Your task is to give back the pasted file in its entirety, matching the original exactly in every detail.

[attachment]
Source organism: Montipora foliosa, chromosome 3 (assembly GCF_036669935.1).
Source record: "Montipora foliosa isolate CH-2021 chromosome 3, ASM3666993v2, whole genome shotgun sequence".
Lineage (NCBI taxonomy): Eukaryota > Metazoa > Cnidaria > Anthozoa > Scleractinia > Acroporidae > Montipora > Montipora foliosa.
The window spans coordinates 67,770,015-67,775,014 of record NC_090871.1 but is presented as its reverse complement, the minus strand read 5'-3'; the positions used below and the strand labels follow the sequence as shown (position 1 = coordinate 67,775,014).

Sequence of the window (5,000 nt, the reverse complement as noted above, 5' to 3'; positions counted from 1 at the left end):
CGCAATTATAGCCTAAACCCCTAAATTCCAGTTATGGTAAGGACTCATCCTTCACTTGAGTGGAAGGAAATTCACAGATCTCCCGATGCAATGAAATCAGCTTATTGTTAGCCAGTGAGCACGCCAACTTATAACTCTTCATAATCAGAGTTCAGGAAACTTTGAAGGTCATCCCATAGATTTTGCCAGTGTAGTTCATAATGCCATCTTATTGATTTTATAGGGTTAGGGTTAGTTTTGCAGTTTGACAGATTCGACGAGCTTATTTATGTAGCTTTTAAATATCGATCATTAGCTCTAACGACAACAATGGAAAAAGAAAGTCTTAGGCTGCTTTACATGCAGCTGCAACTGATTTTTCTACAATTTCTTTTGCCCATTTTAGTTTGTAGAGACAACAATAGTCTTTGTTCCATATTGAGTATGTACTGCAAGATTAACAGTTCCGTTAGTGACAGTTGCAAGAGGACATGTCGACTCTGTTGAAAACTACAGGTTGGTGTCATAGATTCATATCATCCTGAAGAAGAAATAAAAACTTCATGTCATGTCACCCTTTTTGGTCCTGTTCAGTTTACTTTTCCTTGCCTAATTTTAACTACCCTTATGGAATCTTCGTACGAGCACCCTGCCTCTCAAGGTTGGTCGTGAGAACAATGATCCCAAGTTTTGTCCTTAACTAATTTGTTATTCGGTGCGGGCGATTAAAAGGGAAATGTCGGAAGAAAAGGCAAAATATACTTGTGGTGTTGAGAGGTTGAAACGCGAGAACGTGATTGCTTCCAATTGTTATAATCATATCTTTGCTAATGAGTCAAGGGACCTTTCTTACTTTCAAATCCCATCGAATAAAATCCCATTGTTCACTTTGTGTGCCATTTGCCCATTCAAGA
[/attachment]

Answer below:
Source organism: Montipora foliosa, chromosome 3 (assembly GCF_036669935.1).
Source record: "Montipora foliosa isolate CH-2021 chromosome 3, ASM3666993v2, whole genome shotgun sequence".
Lineage (NCBI taxonomy): Eukaryota > Metazoa > Cnidaria > Anthozoa > Scleractinia > Acroporidae > Montipora > Montipora foliosa.
The window spans coordinates 67,770,015-67,775,014 of record NC_090871.1 but is presented as its reverse complement, the minus strand read 5'-3'; the positions used below and the strand labels follow the sequence as shown (position 1 = coordinate 67,775,014).

Sequence of the window (5,000 nt, the reverse complement as noted above, 5' to 3'; positions counted from 1 at the left end):
CGCAATTATAGCCTAAACCCCTAAATTCCAGTTATGGTAAGGACTCATCCTTCACTTGAGTGGAAGGAAATTCACAGATCTCCCGATGCAATGAAATCAGCTTATTGTTAGCCAGTGAGCACGCCAACTTATAACTCTTCATAATCAGAGTTCAGGAAACTTTGAAGGTCATCCCATAGATTTTGCCAGTGTAGTTCATAATGCCATCTTATTGATTTTATAGGGTTAGGGTTAGTTTTGCAGTTTGACAGATTCGACGAGCTTATTTATGTAGCTTTTAAATATCGATCATTAGCTCTAACGACAACAATGGAAAAAGAAAGTCTTAGGCTGCTTTACATGCAGCTGCAACTGATTTTTCTACAATTTCTTTTGCCCATTTTAGTTTGTAGAGACAACAATAGTCTTTGTTCCATATTGAGTATGTACTGCAAGATTAACAGTTCCGTTAGTGACAGTTGCAAGAGGACATGTCGACTCTGTTGAAAACTACAGGTTGGTGTCATAGATTCATATCATCCTGAAGAAGAAATAAAAACTTCATGTCATGTCACCCTTTTTGGTCCTGTTCAGTTTACTTTTCCTTGCCTAATTTTAACTACCCTTATGGAATCTTCGTACGAGCACCCTGCCTCTCAAGGTTGGTCGTGAGAACAATGATCCCAAGTTTTGTCCTTAACTAATTTGTTATTCGGTGCGGGCGATTAAAAGGGAAATGTCGGAAGAAAAGGCAAAATATACTTGTGGTGTTGAGAGGTTGAAACGCGAGAACGTGATTGCTTCCAATTGTTATAATCATATCTTTGCTAATGAGTCAAGGGACCTTTCTTACTTTCAAATCCCATCGAATAAAATCCCATTGTTCACTTTGTGTGCCATTTGCCCATTCAAGA